Professor Stuart Weinstein of the Faculty of Business and Law at Coventry University commented: “The Legal Risk Management Handbook contains a wealth of information useful for any company involved in international business to consider when managing legal risk. What sets this book apart is that it translates complex legal principles into practical operating tools that business managers and the lawyers who work with them can use on a day-to-day basis. An indispensable compendium for the legal and compliance team, the executive suite and the Boardroom who must work hard to ensure that legal risk management is at the top of the agenda in every organisation.”

Matthew Kellett, EY UK law leader (FSO) stated: “This book challenges all organisations to review their legal risk management strategies and provides practical suggestions on how to flex their approach to enhance legislative and regulatory compliance. All those in leadership or front line advisory roles will relate to the issues raised and can benefit from the proposed solutions to manage their forward exposures to legal loss.”

The book’s authors are Matthew Whalley and Chris Guzelian. Whalley has a unique blend of practical experience and strategic insight into legal risk management and law department operations. He created the UK’s first and only Legal Risk Consultancy in 2012, and has helped FTSE 100 and Fortune 500 clients alike take their first steps towards developing a structured approach to legal risk. Whalley was shortlisted for the Laurie Young Memorial Global Thought Leadership Award in 2014 for his detailed papers on legal risk management.

Chris Guzelian is an associate professor at the Thomas Jefferson Law School in San Diego, California where he teaches business, criminal and American constitutional law courses. Previously, he was a state prosecutor, a civilian officer with the US Department of Defence and a lawyer with the Us bankruptcy courts. Guzelian advises a number of corporate, non-profit and Government authorities on risk-related matters.

  • EAN: 9780749477974
  • Edition: 1
  • Published: 3 December 2016
  • Format: Paperback
  • 232 pages

*To order your copy visit: https://www.koganpage.com/product/the-legal-risk-management-handbook-9780749477974

 

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Baroness Ruth Henig and Sue Fish join speaker line-up for The Security Institute’s Annual Conference

The Security Institute’s new president Baroness Ruth Henig CBE DL and Sue Fish (deputy chief constable for Nottinghamshire Police and national policing lead for business crime reduction) have been announced as speakers for this year’s Annual Conference.

Baroness Henig and Fish join previously announced speakers Professor Martin Gill CSyP FSyI (director of PRCI), Sir David Veness CBE QPM, Major General Chip Chapman CB, Brett Lovegrove MSyI (CEO of CSARN) and Sean Cunningham (operations manager for the Inkerman Group) at the event, which takes place on 22 September at the Amba Hotel, Marble Arch in central London.

Baroness Henig is former chair of the Security Industry Authority (SIA). While at the SIA, the Baroness was instrumental in overseeing a regulatory overhaul and the introduction of a new and modern, fit-for-purpose regulatory regime.

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Baroness Ruth Henig CBE DL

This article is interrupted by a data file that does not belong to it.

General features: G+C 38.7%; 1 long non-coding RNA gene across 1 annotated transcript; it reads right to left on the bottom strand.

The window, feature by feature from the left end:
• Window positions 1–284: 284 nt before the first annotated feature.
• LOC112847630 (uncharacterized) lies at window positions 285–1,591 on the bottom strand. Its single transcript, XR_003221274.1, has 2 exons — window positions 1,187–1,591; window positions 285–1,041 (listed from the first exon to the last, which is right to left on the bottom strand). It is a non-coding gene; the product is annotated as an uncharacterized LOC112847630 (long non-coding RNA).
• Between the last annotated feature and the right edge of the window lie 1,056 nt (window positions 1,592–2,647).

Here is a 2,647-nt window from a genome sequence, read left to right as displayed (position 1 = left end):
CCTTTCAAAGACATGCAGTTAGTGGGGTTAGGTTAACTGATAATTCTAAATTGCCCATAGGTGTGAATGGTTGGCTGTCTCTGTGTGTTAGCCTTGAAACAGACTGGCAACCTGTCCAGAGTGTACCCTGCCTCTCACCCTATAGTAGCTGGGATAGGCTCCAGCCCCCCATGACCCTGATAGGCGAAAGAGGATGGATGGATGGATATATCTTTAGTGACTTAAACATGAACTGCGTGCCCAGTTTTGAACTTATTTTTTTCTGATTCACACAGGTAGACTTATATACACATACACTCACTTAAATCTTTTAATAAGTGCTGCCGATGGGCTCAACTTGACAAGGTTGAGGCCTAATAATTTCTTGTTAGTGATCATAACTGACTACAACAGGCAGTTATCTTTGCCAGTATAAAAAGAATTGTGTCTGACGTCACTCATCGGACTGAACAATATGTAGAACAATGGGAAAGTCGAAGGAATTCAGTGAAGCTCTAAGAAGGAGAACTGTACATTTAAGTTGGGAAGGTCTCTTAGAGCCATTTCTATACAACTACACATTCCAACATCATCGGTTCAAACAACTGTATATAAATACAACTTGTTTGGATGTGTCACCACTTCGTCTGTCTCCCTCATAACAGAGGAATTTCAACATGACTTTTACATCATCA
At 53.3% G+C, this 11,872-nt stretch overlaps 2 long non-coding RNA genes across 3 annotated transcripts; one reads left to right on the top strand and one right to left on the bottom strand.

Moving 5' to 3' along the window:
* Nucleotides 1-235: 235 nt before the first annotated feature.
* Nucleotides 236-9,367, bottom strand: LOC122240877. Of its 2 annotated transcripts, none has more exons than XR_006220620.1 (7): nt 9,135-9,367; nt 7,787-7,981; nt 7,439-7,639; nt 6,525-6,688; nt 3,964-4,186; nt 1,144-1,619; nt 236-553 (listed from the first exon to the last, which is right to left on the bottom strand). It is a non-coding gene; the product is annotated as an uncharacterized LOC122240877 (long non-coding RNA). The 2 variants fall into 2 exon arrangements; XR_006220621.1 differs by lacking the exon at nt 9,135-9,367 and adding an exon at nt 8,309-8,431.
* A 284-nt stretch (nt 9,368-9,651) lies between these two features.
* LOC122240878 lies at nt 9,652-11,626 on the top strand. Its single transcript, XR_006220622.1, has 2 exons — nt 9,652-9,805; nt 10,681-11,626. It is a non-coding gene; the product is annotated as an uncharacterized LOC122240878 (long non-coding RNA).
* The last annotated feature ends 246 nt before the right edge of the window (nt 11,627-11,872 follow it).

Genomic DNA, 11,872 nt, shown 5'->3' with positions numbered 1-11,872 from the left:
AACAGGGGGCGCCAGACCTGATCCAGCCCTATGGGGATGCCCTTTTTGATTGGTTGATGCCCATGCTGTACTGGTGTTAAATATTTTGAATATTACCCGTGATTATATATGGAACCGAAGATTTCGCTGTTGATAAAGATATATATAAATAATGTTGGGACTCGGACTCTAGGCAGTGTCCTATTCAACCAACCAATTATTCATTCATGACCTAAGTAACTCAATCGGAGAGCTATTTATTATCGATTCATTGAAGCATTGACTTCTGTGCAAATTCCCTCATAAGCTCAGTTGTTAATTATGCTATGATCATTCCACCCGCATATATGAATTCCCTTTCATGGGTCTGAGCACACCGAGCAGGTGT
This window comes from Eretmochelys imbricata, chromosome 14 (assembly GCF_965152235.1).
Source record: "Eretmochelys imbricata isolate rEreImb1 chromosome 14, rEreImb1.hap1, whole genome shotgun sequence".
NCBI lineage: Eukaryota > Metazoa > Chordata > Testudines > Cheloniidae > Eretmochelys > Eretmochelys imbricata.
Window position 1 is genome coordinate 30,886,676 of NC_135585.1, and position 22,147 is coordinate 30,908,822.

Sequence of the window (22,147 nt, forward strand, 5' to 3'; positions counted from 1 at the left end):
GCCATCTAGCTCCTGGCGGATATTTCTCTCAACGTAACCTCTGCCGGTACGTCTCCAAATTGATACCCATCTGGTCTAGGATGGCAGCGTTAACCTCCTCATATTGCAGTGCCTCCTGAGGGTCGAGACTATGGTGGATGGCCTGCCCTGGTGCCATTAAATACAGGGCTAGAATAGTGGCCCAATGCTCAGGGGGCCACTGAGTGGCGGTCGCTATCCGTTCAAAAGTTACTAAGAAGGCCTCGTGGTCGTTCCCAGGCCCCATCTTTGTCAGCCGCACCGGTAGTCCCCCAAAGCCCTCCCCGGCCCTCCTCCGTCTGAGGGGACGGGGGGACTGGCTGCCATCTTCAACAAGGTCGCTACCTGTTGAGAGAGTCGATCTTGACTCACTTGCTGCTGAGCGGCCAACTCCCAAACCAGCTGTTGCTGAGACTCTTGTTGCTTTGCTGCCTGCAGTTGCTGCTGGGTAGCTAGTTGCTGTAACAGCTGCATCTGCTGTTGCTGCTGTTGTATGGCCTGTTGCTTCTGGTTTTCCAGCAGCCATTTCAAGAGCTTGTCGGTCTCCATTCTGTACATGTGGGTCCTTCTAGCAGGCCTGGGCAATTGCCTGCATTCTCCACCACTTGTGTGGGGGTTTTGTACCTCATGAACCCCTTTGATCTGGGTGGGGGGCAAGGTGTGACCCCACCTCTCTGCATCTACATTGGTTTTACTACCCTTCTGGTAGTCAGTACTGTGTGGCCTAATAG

Previous high profile roles Baroness Henig has held within the security sector include chair of the Association of Police Authorities (from 1997 to 2005), after which she became the Association’s president. The Baroness was also a member of the National Criminal Justice Board from 2003 to 2005, having been awarded a CBE in 2000 for her tremendous services to policing.

Garry Evanson CSyP, The Security Institute’s chairman, said: “It’s a real pleasure for me to be able to announce that our new president is taking an active role in the life of The Security institute. With her vast insight and considerable experience of the regulatory regime within the UK, Baroness Henig will be a significant addition to this new-style conference for 2016.”

During her career with the Nottinghamshire Police, Sue Fish has had specific responsibilities for the force’s Crime Directorate, the Intelligence Directorate, scientific support, operational support and serious and organised crime. Fish is also a Gold Firearms, Public Order and CBRN commander.

“Sue is one of the most senior police officers in the country,” outlined Evanson, “and has amassed fantastic experience of all aspects of policing. We’re delighted that she will be able to join us at our conference and for the insights Sue will be able to offer us all into initiatives for reducing business crime.”

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Security Industry Authority “revoking licences” obtained with allegedly fraudulent qualifications

The Security Industry Authority (SIA) has started the revocation process for 129 SIA licences that are linked to alleged training and qualification malpractice.

The revocations relate to alleged training malpractice at Ashley Commerce College in Ilford, East London and qualifications allegedly obtained fraudulently from awarding body Industry Qualifications (IQ).

The licences being revoked cover Door Supervision and Public Space Surveillance (CCTV). According to the Regulator, more revocations may follow.

Employers and security buyers can check the validity of an SIA licence by using the SIA’s online Register of Licence Holders. This can be found at: www.sia.homeoffice.gov.uk/RoLH

Information on suspected training malpractice relating to licence-linked qualifications can be reported to the SIA at: www.sia.homeoffice.gov.uk/tell-us

A statement on the Regulator’s website concludes: “The responsibility for standards of training provision lies with the qualification awarding organisations and Qfqual. We will work with the awarding organisations and Ofqual to deal with training malpractice, and to address those who have gained a qualification inappropriately and used it in support of an SIA licence application.”